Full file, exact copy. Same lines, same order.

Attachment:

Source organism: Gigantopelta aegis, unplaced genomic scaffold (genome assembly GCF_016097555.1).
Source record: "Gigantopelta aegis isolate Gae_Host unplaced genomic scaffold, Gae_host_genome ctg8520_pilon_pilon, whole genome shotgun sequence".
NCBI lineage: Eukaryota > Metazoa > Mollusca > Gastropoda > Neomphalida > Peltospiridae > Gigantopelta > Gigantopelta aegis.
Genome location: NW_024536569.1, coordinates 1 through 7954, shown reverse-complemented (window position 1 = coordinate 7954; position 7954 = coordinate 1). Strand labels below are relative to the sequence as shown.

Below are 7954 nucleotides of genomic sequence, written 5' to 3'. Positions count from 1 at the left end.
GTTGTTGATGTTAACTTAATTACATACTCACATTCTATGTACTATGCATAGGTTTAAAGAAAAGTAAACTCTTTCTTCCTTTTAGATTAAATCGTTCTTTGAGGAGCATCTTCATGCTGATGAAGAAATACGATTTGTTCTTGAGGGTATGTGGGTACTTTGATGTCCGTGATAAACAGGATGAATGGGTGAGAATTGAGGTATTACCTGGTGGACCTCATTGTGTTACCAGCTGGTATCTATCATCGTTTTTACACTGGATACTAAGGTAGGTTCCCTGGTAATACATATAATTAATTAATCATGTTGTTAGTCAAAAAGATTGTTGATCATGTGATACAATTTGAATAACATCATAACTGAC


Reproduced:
Source organism: Gigantopelta aegis, unplaced genomic scaffold (genome assembly GCF_016097555.1).
Source record: "Gigantopelta aegis isolate Gae_Host unplaced genomic scaffold, Gae_host_genome ctg8520_pilon_pilon, whole genome shotgun sequence".
NCBI lineage: Eukaryota > Metazoa > Mollusca > Gastropoda > Neomphalida > Peltospiridae > Gigantopelta > Gigantopelta aegis.
Genome location: NW_024536569.1, coordinates 1 through 7954, shown reverse-complemented (window position 1 = coordinate 7954; position 7954 = coordinate 1). Strand labels below are relative to the sequence as shown.

Below are 7954 nucleotides of genomic sequence, written 5' to 3'. Positions count from 1 at the left end.
GTTGTTGATGTTAACTTAATTACATACTCACATTCTATGTACTATGCATAGGTTTAAAGAAAAGTAAACTCTTTCTTCCTTTTAGATTAAATCGTTCTTTGAGGAGCATCTTCATGCTGATGAAGAAATACGATTTGTTCTTGAGGGTATGTGGGTACTTTGATGTCCGTGATAAACAGGATGAATGGGTGAGAATTGAGGTATTACCTGGTGGACCTCATTGTGTTACCAGCTGGTATCTATCATCGTTTTTACACTGGATACTAAGGTAGGTTCCCTGGTAATACATATAATTAATTAATCATGTTGTTAGTCAAAAAGATTGTTGATCATGTGATACAATTTGAATAACATCATAACTGAC